Professor Leith Davis receives SSHRC Grant for her project on the Jacobites
We are delighted to announce that our director, Professor Leith Davis, has received a Social Sciences and Humanities Research Council (SSHRC) Insight Grant for her project, Mediating Jacobites in Cultural Memory, 1688-1845.
Insight Grants aim to build knowledge and understanding about people, societies and the world. By supporting and fostering excellence in social sciences and humanities research, the program deepens, widens and increases our collective understanding of individuals and societies, as well as informing the search for solutions to societal challenges.
Please read Professor Davis' description of her project:
The runaway success of Diana Gabaldon’s Outlander books and the television series based on them has made the subject of eighteenth-century Jacobitism—the political ideology surrounding the attempt to restore the Stuarts to the throne of Great Britain—globally popular. It has also reinforced negative stereotypes of the Jacobites as superstitious, primitive, and ultimately doomed to failure. These stereotypes in fact originated in eighteenth century anti-Jacobite works of popular print culture; they were subsequently repeated in nineteenth-century works of history and literature and in turn have gone on to influence scholarly as well as popular understanding of Jacobitism in the present. The new popularity of Jacobitism thus offers a rich case study of the way in which cultural memory, the expression of "the memorial heritage" of national communities (Nora), is constructed and reinforced over time. My project investigates the historical connection between cultural memory and media, as I analyze the how the literary productions of the Jacobites themselves have been lost, displaced in cultural memory by representations produced in the late eighteenth and early nineteenth centuries.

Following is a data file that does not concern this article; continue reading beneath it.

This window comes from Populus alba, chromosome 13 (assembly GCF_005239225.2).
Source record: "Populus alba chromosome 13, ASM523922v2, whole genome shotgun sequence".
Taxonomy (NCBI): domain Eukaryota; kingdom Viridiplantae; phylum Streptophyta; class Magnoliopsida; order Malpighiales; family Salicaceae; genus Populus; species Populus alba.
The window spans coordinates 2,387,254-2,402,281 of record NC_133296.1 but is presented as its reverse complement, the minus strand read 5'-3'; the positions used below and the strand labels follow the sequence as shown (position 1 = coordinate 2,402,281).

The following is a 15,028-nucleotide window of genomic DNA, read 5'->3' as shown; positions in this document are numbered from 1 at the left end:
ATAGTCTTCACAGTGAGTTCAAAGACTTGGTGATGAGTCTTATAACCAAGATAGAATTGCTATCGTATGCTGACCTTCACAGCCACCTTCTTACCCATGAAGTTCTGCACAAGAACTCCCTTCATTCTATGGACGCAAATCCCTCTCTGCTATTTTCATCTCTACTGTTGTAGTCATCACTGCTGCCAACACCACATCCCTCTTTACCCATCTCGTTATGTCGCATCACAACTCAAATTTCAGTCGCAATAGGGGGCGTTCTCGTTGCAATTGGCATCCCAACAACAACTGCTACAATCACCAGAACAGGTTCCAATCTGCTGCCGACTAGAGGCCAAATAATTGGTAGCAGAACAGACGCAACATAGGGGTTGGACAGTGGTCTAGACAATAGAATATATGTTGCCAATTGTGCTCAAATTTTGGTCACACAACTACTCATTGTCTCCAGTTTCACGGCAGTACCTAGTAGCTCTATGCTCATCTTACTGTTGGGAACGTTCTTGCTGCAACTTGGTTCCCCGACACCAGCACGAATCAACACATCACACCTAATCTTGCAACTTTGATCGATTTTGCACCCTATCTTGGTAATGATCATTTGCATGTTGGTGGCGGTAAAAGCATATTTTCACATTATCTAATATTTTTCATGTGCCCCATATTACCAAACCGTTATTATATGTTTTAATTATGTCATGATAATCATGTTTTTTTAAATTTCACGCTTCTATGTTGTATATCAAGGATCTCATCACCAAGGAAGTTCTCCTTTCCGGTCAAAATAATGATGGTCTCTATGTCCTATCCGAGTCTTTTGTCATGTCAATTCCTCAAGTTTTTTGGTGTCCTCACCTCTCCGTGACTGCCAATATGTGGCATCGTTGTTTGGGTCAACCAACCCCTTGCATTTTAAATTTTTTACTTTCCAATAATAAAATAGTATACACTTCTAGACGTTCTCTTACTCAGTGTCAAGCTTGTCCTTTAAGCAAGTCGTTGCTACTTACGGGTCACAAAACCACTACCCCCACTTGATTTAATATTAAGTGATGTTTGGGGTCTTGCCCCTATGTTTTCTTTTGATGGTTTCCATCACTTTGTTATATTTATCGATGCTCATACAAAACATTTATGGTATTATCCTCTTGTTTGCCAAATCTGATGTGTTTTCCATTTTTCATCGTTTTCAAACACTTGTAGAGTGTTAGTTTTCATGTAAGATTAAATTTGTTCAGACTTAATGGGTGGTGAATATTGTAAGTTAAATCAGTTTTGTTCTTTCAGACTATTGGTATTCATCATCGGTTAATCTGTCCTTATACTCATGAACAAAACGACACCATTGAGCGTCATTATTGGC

I begin by focusing on what remains of the voices of Jacobites themselves as I analyze little-known Jacobite literary manuscripts in select archives in the United Kingdom and Ireland. Manuscripts were a preferred method of communication by Jacobites who sought to avoid government prosecution. The ephemerality of manuscripts, however, combined with scholars’ tendency to view scribal culture as less important in the print-saturated environment of the eighteenth century, has meant that these manuscripts have been ignored in “mainstream” literary scholarship. My research sheds new light on the Jacobites’ complex uses of the medium of manuscript, their attempts to forge their political identity through literature, and the networks in which they communicated. Jacobite manuscripts, which are written in English, Scots Gaelic, Irish Gaelic, and Latin, also demonstrate the multi-lingual manuscript communities that existed in eighteenth-century Britain and Ireland. The second part of my investigation moves from investigating manuscripts to analyzing how key printed texts of literature and history published between 1745 and 1845 shaped the cultural memory of the Jacobites for the general British public. My research will examine the recurrent tropes and images in the developing disciplines of literature and history that dismissed the earlier Jacobite threat by creating negative representations of the Jacobites as sometimes uncivilized, sometimes effete, and ultimately predestined to fail.
Visit Professor Leith Davis' website for further information about her project.